Even from such simple examples, we can note many interesting patterns:
The rest of the (untargeted) audience is not affected by the new players adding pressure to the target segment, its demand changes proportionally to supply and CPM stays at $10, just as if the containers got completely separated.
When new demand appears, it affects this whole audience segment and everyone who has exposure to it increasing the price for everyone. For example, in Picture D, the final CPM of the whole audience will be 0.5*$10 + 0.5*$12 = $11 which makes sense given that total demand grew to 11k but supply stayed at 1M.
If other players want to target other segments they will act as separate containers with their own demand. The combination of the two containers would produce a sum of the budgets and a sum of the areas, allowing us to find new CPM for any number of complex segments.
To generalize our conclusions, we can describe the price of a targeted segment by a simple formula:
D—is a coefficient describing the share of new demand (
d) to the total demand (budget), and
T—is the share of target traffic (
t) to all traffic. In Pic. E, d = $1K/$10K, and t = 0.01, giving 11*$10 or $110.
So far we’ve discussed the segmentation of the audience along one axis, it can be location, device, net worth, trading volume, or anything that can be sliced from the total without overlap. But different axes can overlap: if iOS users make up 25% of the total traffic and Vietnam makes 1% of the total traffic, the share of iOS users from Vietnam will be around 0.25% or 2.5K impressions in our example.
The same can be done with the budgets if we know how much is allocated for each segment. Let’s say it’s still $1K for Vietnam and $5K for iOS users, the demand creating buying pressure on the overlapping segment will be 0.25*$1K + 0.01*$5K + 0.25*0.01*$10K (let’s not forget broad campaigns) bringing demand (budget) for this tiny segment to $325. If we divide one by another we’ll end up with a cumulative CPM.
The beauty of math behind this approach lies, of course, not in the ability to describe such, even though the more complicated but still simple, case, but in its prediction power to find CPM of overlapping segments across any number of dimensions (audience properties). If you play with variables instead of numbers you’ll quickly arrive at a simple but precise formula like this:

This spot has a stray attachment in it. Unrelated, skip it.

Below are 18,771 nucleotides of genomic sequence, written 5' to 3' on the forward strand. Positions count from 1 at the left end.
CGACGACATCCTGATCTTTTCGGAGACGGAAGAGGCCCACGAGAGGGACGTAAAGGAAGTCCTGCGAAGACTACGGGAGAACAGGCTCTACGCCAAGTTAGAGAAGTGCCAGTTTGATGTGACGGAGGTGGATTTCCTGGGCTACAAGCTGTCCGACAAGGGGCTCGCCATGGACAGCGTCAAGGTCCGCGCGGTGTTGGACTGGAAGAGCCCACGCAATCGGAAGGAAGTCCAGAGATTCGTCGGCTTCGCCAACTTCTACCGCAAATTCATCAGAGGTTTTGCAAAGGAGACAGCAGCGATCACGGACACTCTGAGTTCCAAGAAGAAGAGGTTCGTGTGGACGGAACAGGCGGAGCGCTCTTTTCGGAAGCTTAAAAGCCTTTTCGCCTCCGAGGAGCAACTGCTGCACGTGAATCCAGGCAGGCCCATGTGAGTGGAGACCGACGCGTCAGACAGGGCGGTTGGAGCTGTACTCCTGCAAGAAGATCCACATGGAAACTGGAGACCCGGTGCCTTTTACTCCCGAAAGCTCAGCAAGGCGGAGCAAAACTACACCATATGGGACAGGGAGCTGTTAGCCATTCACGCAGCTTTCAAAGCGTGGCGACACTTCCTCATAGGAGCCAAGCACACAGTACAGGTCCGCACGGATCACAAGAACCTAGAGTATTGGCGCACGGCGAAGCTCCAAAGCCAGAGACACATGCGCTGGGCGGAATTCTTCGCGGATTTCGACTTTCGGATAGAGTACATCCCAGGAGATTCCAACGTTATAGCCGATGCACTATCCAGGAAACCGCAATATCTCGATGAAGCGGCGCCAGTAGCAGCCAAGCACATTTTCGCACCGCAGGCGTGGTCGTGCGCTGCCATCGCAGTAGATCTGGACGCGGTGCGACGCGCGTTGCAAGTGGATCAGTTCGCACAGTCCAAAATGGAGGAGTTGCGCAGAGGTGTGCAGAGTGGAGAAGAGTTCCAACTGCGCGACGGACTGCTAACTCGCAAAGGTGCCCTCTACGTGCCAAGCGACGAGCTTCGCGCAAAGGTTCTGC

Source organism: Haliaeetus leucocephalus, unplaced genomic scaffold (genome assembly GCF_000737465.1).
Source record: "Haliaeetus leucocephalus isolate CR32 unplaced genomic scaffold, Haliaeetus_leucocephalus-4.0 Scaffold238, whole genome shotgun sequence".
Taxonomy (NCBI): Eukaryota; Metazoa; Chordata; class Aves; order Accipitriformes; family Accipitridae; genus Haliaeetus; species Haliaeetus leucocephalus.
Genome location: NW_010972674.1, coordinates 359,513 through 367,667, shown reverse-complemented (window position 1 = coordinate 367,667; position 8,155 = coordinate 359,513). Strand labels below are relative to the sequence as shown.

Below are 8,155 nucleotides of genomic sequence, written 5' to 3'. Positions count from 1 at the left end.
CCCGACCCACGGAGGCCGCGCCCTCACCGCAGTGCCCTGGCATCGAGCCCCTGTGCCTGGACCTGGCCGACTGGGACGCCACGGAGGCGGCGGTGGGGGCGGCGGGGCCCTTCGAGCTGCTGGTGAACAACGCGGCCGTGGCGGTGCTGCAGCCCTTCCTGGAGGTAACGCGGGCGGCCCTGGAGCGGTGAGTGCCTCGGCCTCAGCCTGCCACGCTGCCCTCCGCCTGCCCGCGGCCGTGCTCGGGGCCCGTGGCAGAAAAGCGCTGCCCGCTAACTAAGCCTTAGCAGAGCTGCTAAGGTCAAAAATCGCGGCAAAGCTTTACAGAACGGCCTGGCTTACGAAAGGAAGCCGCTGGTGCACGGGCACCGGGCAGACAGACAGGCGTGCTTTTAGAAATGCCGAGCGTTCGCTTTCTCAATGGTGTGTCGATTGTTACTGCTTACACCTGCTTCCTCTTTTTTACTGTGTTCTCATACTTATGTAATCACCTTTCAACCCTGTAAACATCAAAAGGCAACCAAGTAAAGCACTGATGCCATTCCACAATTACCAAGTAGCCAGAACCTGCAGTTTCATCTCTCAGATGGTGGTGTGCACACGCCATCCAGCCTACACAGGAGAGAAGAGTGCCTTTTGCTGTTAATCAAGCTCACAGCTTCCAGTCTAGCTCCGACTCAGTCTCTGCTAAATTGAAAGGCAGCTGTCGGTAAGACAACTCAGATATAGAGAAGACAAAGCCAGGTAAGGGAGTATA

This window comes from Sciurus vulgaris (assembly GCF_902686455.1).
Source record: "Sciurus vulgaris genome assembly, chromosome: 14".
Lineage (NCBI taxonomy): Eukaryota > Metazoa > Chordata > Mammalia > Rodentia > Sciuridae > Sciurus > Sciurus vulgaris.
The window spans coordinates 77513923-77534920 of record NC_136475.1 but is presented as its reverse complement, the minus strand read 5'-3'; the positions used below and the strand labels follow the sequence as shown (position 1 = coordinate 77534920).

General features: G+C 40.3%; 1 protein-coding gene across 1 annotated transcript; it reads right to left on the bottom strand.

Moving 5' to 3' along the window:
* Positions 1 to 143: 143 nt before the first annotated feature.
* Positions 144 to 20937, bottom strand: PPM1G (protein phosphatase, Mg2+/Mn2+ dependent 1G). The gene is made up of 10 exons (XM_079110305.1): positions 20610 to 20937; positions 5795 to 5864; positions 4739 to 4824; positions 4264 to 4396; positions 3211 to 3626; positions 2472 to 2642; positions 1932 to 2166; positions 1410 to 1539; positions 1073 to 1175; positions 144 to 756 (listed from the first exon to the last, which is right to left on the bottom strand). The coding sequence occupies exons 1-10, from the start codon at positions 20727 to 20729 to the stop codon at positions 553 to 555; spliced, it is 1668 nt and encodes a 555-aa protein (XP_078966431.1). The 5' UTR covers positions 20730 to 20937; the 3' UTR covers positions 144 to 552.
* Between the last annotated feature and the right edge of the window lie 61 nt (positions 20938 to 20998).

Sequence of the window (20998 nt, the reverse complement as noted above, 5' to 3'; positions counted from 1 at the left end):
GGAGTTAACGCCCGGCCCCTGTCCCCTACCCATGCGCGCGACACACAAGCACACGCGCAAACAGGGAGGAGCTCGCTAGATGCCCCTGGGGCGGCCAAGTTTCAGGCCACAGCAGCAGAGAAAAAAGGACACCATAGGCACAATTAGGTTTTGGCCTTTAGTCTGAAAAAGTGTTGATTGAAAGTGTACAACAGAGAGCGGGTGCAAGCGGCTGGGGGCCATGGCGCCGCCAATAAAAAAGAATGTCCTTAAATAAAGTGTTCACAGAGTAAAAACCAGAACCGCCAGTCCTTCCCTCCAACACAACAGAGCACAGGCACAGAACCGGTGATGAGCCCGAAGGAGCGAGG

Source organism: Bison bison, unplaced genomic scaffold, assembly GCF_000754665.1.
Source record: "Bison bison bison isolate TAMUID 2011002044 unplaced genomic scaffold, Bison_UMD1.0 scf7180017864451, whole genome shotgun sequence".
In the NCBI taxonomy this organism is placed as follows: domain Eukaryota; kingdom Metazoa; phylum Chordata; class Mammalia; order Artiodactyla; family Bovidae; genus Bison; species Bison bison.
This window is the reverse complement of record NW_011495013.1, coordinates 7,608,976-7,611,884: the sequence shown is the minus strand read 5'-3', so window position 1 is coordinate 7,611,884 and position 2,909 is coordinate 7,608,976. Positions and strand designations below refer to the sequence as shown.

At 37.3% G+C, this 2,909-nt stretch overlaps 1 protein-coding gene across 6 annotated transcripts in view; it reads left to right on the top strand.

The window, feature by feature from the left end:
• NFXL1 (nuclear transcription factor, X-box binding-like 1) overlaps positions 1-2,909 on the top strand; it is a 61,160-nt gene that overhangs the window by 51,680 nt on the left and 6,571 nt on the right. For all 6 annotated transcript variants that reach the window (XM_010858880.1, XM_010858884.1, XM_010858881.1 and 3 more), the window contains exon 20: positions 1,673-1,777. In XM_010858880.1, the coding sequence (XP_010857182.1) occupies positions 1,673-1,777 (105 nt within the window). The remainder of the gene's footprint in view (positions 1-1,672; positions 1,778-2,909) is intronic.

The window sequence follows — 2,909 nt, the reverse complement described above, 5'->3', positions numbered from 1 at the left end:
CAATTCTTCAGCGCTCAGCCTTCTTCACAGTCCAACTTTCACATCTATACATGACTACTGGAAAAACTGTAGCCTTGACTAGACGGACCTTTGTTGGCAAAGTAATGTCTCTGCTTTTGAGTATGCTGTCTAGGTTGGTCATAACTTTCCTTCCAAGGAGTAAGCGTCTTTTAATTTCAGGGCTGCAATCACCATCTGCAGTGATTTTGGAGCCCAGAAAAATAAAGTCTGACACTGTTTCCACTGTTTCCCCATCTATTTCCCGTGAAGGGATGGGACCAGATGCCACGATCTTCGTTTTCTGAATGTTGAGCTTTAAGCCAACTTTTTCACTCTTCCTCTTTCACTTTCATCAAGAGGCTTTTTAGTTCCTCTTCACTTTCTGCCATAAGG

Which, finally, gives us a good proxy to estimate the market price of an arbitrary audience segment simply by knowing the budget currently competing for this segment and its size relative to the total audience.
Final advice to advertisers
Increase the size of your audience to lower the CPM.
Look out for undervalued segments with low demand as their price may be even lower than the broad audience.
When playing with multiple overlapping filters try to understand which one of them brings the largest contribution to the price.
Diligently monitor performance to see if the extra spend on targeting justifies itself in final conversions. Paradoxically, when the broad audience is concentrated enough (like in the case of Slise for crypto-users) broad campaigns can drive better performance due to the lower cost.
Final advice to publishers
Attract better users.
Attract users better.
If you wonder how profit margins change in the case of targeting, our model only helps to find equilibrium, i.e. minimum price to be charged for a targeted campaign without incurring a loss in comparison to just selling traffic broad.
P.S. It took so long to write this article that by the time of publishing this model has already been developed and deployed to production in Slise targeting estimator and is currenly making us lose money every day. Slise Research department has been disbanded and all employes transitioned to engage in physical labor.
Don’t miss a chance to play with it in our interface!